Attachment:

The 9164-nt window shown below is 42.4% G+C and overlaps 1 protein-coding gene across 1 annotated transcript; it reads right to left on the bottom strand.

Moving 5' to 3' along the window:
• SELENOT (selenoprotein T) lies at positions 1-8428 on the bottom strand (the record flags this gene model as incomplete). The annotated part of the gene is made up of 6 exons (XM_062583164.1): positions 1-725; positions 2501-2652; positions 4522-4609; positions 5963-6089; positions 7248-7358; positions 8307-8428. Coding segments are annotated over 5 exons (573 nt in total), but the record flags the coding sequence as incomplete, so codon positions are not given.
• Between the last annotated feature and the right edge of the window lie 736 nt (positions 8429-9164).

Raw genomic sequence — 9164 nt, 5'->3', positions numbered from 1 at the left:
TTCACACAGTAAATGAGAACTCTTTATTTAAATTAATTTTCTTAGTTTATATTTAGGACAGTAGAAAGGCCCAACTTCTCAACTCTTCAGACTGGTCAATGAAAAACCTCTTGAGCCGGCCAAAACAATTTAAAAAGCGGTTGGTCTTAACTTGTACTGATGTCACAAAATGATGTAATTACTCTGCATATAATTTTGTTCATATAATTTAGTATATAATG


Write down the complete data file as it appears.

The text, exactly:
The 9164-nt window shown below is 42.4% G+C and overlaps 1 protein-coding gene across 1 annotated transcript; it reads right to left on the bottom strand.

Moving 5' to 3' along the window:
• SELENOT (selenoprotein T) lies at positions 1-8428 on the bottom strand (the record flags this gene model as incomplete). The annotated part of the gene is made up of 6 exons (XM_062583164.1): positions 1-725; positions 2501-2652; positions 4522-4609; positions 5963-6089; positions 7248-7358; positions 8307-8428. Coding segments are annotated over 5 exons (573 nt in total), but the record flags the coding sequence as incomplete, so codon positions are not given.
• Between the last annotated feature and the right edge of the window lie 736 nt (positions 8429-9164).

Raw genomic sequence — 9164 nt, 5'->3', positions numbered from 1 at the left:
TTCACACAGTAAATGAGAACTCTTTATTTAAATTAATTTTCTTAGTTTATATTTAGGACAGTAGAAAGGCCCAACTTCTCAACTCTTCAGACTGGTCAATGAAAAACCTCTTGAGCCGGCCAAAACAATTTAAAAAGCGGTTGGTCTTAACTTGTACTGATGTCACAAAATGATGTAATTACTCTGCATATAATTTTGTTCATATAATTTAGTATATAATG